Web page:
As a fan of Christopher Priest’s short-lived series The Crew, I’d hoped BLACK PANTHER AND THE CREW: We Are the Streets by Ta-Nehisi Coates, Yona Harvey and Jackson Guice would be a sequel, but no (though it does reference the earlier book’s setting of “Little Mogadishu”). Instead it involves T’Challa, Misty Knight, Luke Cage, Storm and the Aborigine mutant Manifold (whose presence felt forced at times) investigating the murder of Ezra Keith, black activist and former leader of a metahuman team that protected Harlem in the 1950s. Ezra’s death leads to a conspiracy involving police brutality, a new force of Robocops and a Hydra-backed gentrification scheme, but as Marvel canceled the book, none of it seems likely to come to fruition. Coates does a good job tackling issues of police brutality and gentrification, and telling a good story while he does it, but the attempt to paint a bigger picture involving the worldwide struggle against imperialism felt strained. Still, I’d have liked to see more of this.
BLACK: Chapter One by Kwanza Osajyefo, Tim Smith 3 and Jamal Igle tackles similar issues but being indy, gets way more radical: teen Kareem Jenkins is fatally shot by police, recovers and learns he’s metahuman — something only possible for blacks, which explains the past 500 years of white oppression. Now he’s part of the resistance, but should their goal be hiding from the powers that be or risking stirring up trouble by fighting back? I liked this, but some of the fight scenes are a confused mess, with way too many metas to keep track of (and most of them given no personality). It’s also frustrating that we get no backstory on the metahumans working for the government to keep their own people down — do they have some moral justification, or are they just selling out for the money? Hopefully chapter two will get into that.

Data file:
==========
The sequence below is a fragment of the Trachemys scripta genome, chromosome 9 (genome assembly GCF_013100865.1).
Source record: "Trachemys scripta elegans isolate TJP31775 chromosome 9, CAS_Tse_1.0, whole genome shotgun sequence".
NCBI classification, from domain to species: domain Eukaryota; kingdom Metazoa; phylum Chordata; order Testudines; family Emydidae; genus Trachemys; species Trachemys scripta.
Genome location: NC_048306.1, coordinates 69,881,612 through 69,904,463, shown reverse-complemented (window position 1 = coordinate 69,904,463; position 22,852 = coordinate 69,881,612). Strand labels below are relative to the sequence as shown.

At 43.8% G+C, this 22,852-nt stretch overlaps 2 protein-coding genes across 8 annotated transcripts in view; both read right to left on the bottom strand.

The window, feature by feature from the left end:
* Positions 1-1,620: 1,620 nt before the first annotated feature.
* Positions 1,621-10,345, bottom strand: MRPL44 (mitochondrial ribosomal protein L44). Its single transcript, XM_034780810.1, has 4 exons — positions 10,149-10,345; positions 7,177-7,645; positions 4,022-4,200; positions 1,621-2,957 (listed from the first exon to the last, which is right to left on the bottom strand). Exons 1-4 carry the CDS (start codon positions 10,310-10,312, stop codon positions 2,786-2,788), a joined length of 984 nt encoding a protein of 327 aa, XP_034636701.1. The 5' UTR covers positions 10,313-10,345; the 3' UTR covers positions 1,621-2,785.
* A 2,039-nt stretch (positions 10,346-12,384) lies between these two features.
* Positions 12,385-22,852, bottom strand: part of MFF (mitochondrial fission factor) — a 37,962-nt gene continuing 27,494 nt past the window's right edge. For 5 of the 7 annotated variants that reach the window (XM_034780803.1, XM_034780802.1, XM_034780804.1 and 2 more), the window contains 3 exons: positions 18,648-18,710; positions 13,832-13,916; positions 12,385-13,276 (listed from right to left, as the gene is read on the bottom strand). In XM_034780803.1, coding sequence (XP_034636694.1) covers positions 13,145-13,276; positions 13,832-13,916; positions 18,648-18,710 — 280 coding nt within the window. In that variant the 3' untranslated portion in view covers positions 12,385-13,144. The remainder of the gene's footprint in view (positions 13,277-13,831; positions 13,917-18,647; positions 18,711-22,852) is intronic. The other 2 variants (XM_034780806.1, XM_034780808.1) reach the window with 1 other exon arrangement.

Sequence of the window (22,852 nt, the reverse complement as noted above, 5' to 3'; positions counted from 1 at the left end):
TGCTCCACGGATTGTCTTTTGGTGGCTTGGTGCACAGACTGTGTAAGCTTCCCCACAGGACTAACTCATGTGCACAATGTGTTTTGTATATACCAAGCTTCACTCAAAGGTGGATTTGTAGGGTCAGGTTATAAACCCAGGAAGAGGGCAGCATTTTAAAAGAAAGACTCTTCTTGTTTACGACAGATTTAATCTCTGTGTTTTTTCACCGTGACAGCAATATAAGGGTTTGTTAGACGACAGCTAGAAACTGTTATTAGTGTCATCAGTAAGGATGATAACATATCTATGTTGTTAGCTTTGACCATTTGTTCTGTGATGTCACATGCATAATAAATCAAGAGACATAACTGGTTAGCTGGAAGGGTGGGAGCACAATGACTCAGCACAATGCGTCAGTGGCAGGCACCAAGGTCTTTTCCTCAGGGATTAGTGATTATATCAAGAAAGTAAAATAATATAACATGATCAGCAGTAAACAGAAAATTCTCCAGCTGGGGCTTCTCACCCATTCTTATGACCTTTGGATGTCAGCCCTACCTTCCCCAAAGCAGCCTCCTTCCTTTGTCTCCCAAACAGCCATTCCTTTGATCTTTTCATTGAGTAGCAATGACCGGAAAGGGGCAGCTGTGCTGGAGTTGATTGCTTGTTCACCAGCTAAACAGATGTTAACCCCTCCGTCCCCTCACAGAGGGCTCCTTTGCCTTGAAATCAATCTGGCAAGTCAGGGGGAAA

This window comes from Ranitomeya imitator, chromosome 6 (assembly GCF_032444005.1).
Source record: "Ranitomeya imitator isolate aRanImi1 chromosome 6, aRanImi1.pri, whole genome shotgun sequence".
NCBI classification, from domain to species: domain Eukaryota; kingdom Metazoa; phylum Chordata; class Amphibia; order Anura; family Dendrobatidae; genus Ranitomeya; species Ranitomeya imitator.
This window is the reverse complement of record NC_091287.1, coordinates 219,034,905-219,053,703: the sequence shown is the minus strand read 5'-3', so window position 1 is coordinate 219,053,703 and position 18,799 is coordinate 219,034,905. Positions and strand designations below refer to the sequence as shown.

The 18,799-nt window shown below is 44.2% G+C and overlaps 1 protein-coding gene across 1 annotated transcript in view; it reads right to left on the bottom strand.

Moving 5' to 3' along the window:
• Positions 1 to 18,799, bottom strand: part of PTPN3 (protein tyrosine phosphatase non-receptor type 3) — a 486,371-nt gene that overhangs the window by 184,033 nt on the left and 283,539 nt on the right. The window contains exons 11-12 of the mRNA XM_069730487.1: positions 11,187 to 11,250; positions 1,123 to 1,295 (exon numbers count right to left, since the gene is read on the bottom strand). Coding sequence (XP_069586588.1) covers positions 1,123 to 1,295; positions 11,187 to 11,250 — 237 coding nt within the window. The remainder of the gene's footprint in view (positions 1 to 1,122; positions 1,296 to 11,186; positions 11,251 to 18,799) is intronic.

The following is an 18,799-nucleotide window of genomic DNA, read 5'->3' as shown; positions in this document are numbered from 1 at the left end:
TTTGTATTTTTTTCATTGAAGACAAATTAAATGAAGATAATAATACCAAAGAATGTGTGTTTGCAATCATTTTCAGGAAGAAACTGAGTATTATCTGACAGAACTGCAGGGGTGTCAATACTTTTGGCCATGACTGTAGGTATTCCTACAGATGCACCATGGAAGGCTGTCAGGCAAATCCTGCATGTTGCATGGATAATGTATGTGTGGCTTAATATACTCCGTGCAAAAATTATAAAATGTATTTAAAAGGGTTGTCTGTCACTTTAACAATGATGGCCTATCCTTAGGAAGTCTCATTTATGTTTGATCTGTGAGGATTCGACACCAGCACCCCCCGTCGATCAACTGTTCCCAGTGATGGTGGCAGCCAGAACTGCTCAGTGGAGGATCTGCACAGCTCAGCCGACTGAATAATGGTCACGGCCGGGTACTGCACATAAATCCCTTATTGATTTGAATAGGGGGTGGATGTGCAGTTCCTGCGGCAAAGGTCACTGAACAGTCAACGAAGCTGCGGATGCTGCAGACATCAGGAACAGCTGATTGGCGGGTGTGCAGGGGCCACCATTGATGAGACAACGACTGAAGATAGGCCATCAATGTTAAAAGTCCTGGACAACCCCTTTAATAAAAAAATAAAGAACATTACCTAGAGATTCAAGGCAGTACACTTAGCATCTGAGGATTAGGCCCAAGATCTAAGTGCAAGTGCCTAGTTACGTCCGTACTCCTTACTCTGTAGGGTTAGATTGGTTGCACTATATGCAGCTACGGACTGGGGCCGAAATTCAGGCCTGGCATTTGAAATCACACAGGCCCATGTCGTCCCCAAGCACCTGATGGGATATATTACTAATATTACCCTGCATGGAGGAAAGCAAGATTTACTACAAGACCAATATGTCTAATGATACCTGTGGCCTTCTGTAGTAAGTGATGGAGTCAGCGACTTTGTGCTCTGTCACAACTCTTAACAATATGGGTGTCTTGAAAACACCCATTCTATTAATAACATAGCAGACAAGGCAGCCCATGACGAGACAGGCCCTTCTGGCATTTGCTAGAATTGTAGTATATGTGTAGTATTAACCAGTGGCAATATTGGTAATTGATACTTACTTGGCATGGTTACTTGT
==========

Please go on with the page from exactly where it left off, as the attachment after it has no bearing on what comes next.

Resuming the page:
MAGRITTE by Sarah Whitfield is a coffee-table book introducing us to René Magritte’s world of boulders, bowler-hatted men, paintings that block the scenery they capture, and pipes that are not pipes (and Titanic Days, the in-your-face rape imagery seen here). The text emphasizes that Magritte’s career suffered because he never had the itch for self promotion other surrealists (e.g., Dali) did, that the titles of the paintings were usually picked by others after the fact and that Magritte frequently resisted assigning meaning to his work, believing the real punch came from a lack of meaning. Good if you like his work, which I certainly do.
WITCH HOUSE was a 1940s horror novel by Evangeline Walton in which an occultist/psychiatrist travels to the eponymous New England manse to save a child allegedly haunted by her evil ancestors. Very much in the older tradition of psychic detectives, and very talky, with lectures on psychic powers and spiritual journeys outweighing the undeniably creepy scenes where things actually happen. Case in point, the protagonist predicts the death of one character will create a surge of dark powers swooping in … but they don’t. I liked it, but probably more than it deserved.
All rights to Titanic Days image remain with current holder.